Don’t forget to include any overtime pay, which is typically 1.5 times the normal pay rate when an hourly employee works more than 8 hours a day or 40 hours a week. In this example, your receptionist would earn $20 for each of the first 40 hours worked, plus $30 for the 41st and each ensuing hour during the week.
For salaried employees, who are exempt from the overtime rules, gross pay will generally remain unchanged each pay period. Simply divide their salary by the number of pay periods in a year. For example, if a manager earns an annual salary of $50,000 and receives a paycheck twice a month, gross pay each pay period is $2,083.33 ($50,000 / 12 months / 2 monthly pay periods).
In addition to wages, gross pay includes any commissions, tips, and bonuses the employee earns.
Once you know an employee’s gross pay and the number of allowances from their W-4, you can start figuring out how much you need to withhold to cover their tax obligations. In most states, you’ll need to take both federal and state taxes, as well as FICA taxes, out of each paycheck.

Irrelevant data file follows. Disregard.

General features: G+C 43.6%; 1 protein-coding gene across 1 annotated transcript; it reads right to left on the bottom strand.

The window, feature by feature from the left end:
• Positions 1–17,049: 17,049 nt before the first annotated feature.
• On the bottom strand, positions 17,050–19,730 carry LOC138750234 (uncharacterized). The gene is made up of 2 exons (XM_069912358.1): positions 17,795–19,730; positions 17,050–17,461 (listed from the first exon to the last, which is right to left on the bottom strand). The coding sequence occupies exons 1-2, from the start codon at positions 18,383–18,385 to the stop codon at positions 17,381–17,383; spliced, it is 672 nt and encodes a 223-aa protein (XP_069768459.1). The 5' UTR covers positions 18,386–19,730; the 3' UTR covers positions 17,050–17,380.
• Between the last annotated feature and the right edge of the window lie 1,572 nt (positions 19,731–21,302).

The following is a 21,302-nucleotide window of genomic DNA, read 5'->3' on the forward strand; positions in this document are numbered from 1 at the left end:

In our example, we will use a Florida employee who claims single marital status and 2 allowances on their W-4. The employee earns a $50,000 annual salary and is paid twice a month (semi-monthly). Thus, gross pay per period is $2,083.33.
Federal Income Tax (FIT) is calculated using the inputs from an employee’s completed W-4, their taxable wages, and their pay frequency. Per Publication 15 (2019), (Circular E), Employer’s Tax Guide, you can use either the Wage Bracket Method or the Percentage Method to calculate FIT.